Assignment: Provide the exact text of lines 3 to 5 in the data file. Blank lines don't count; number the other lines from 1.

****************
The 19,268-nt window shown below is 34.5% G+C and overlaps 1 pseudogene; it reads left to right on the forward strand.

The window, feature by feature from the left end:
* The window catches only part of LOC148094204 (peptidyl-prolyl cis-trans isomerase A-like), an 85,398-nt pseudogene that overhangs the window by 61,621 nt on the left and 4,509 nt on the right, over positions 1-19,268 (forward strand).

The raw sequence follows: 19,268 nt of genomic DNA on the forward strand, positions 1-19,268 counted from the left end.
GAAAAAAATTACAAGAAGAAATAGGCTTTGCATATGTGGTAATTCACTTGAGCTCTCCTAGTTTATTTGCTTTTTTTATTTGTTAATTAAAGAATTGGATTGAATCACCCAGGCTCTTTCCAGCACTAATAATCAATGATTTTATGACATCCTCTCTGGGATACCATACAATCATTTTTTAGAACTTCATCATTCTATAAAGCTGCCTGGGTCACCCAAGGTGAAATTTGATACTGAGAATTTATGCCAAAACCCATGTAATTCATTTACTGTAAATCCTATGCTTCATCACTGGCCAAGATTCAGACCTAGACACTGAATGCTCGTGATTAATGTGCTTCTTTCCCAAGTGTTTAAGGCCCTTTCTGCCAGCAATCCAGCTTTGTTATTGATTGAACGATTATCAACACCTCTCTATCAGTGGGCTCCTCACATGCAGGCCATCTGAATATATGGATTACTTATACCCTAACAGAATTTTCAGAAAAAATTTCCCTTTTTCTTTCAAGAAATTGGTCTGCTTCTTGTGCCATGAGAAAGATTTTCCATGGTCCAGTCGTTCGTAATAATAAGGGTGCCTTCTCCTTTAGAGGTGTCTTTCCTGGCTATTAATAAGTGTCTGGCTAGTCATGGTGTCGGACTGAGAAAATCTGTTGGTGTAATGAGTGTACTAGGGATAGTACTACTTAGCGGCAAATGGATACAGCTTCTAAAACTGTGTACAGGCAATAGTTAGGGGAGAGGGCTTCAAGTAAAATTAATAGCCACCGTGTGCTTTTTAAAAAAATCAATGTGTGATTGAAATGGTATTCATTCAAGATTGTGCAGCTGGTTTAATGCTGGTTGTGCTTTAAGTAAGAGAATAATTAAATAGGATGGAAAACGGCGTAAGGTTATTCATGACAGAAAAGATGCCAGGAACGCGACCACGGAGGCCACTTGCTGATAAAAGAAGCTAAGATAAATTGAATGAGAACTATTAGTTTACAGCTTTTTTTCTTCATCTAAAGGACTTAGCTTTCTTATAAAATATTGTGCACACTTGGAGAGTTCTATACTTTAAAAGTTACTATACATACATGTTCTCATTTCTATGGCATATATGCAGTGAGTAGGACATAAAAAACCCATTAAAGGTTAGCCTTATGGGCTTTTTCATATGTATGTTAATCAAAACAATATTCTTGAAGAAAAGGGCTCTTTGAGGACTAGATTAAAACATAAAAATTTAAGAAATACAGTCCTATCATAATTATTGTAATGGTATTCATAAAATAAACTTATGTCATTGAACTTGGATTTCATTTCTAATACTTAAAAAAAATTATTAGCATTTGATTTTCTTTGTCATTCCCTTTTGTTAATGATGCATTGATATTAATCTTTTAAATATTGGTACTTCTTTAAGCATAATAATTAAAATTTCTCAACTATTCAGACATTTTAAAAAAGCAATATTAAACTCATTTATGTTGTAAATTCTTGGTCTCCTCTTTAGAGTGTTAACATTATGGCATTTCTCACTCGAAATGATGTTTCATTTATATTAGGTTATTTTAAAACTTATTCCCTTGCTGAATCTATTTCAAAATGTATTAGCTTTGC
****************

* The window catches only part of LOC148094204 (peptidyl-prolyl cis-trans isomerase A-like), an 85,398-nt pseudogene that overhangs the window by 61,621 nt on the left and 4,509 nt on the right, over positions 1-19,268 (forward strand).

The raw sequence follows: 19,268 nt of genomic DNA on the forward strand, positions 1-19,268 counted from the left end.
GAAAAAAATTACAAGAAGAAATAGGCTTTGCATATGTGGTAATTCACTTGAGCTCTCCTAGTTTATTTGCTTTTTTTATTTGTTAATTAAAGAATTGGATTGAATCACCCAGGCTCTTTCCAGCACTAATAATCAATGATTTTATGACATCCTCTCTGGGATACCATACAATCATTTTTTAGAACTTCATCATTCTATAAAGCTGCCTGGGTCACCCAAGGTGAAATTTGATACTGAGAATTTATGCCAAAACCCATGTAATTCATTTACTGTAAATCCTATGCTTCATCACTGGCCAAGATTCAGACCTAGACACTGAATGCTCGTGATTAATGTGCTTCTTTCCCAAGTGTTTAAGGCCCTTTCTGCCAGCAATCCAGCTTTGTTATTGATTGAACGATTATCAACACCTCTCTATCAGTGGGCTCCTCACATGCAGGCCATCTGAATATATGGATTACTTATACCCTAACAGAATTTTCAGAAAAAATTTCCCTTTTTCTTTCAAGAAATTGGTCTGCTTCTTGTGCCATGAGAAAGATTTTCCATGGTCCAGTCGTTCGTAATAATAAGGGTGCCTTCTCCTTTAGAGGTGTCTTTCCTGGCTATTAATAAGTGTCTGGCTAGTCATGGTGTCGGACTGAGAAAATCTGTTGGTGTAATGAGTGTACTAGGGATAGTACTACTTAGCGGCAAATGGATACAGCTTCTAAAACTGTGTACAGGCAATAGTTAGGGGAGAGGGCTTCAAGTAAAATTAATAGCCACCGTGTGCTTTTTAAAAAAATCAATGTGTGATTGAAATGGTATTCATTCAAGATTGTGCAGCTGGTTTAATGCTGGTTGTGCTTTAAGTAAGAGAATAATTAAATAGGATGGAAAACGGCGTAAGGTTATTCATGACAGAAAAGATGCCAGGAACGCGACCACGGAGGCCACTTGCTGATAAAAGAAGCTAAGATAAATTGAATGAGAACTATTAGTTTACAGCTTTTTTTCTTCATCTAAAGGACTTAGCTTTCTTATAAAATATTGTGCACACTTGGAGAGTTCTATACTTTAAAAGTTACTATACATACATGTTCTCATTTCTATGGCATATATGCAGTGAGTAGGACATAAAAAACCCATTAAAGGTTAGCCTTATGGGCTTTTTCATATGTATGTTAATCAAAACAATATTCTTGAAGAAAAGGGCTCTTTGAGGACTAGATTAAAACATAAAAATTTAAGAAATACAGTCCTATCATAATTATTGTAATGGTATTCATAAAATAAACTTATGTCATTGAACTTGGATTTCATTTCTAATACTTAAAAAAAATTATTAGCATTTGATTTTCTTTGTCATTCCCTTTTGTTAATGATGCATTGATATTAATCTTTTAAATATTGGTACTTCTTTAAGCATAATAATTAAAATTTCTCAACTATTCAGACATTTTAAAAAAGCAATATTAAACTCATTTATGTTGTAAATTCTTGGTCTCCTCTTTAGAGTGTTAACATTATGGCATTTCTCACTCGAAATGATGTTTCATTTATATTAGGTTATTTTAAAACTTATTCCCTTGCTGAATCTATTTCAAAATGTATTAGCTTTGC